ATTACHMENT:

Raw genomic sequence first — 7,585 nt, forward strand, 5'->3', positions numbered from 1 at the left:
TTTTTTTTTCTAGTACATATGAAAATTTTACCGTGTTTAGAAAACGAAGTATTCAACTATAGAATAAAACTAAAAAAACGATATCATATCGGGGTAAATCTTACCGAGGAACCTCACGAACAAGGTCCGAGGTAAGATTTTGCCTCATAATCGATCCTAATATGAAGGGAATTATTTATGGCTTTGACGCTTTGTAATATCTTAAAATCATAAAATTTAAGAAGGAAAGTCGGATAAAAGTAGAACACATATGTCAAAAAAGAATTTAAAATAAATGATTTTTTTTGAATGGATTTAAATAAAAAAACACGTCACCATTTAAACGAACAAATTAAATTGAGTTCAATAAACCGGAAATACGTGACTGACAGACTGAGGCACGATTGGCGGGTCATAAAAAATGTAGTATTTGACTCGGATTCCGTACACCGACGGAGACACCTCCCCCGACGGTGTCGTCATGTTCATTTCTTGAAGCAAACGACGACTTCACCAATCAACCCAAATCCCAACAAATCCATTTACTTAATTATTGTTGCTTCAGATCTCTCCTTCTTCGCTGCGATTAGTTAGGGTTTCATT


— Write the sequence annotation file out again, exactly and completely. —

Raw genomic sequence first — 7,585 nt, forward strand, 5'->3', positions numbered from 1 at the left:
TTTTTTTTTCTAGTACATATGAAAATTTTACCGTGTTTAGAAAACGAAGTATTCAACTATAGAATAAAACTAAAAAAACGATATCATATCGGGGTAAATCTTACCGAGGAACCTCACGAACAAGGTCCGAGGTAAGATTTTGCCTCATAATCGATCCTAATATGAAGGGAATTATTTATGGCTTTGACGCTTTGTAATATCTTAAAATCATAAAATTTAAGAAGGAAAGTCGGATAAAAGTAGAACACATATGTCAAAAAAGAATTTAAAATAAATGATTTTTTTTGAATGGATTTAAATAAAAAAACACGTCACCATTTAAACGAACAAATTAAATTGAGTTCAATAAACCGGAAATACGTGACTGACAGACTGAGGCACGATTGGCGGGTCATAAAAAATGTAGTATTTGACTCGGATTCCGTACACCGACGGAGACACCTCCCCCGACGGTGTCGTCATGTTCATTTCTTGAAGCAAACGACGACTTCACCAATCAACCCAAATCCCAACAAATCCATTTACTTAATTATTGTTGCTTCAGATCTCTCCTTCTTCGCTGCGATTAGTTAGGGTTTCATT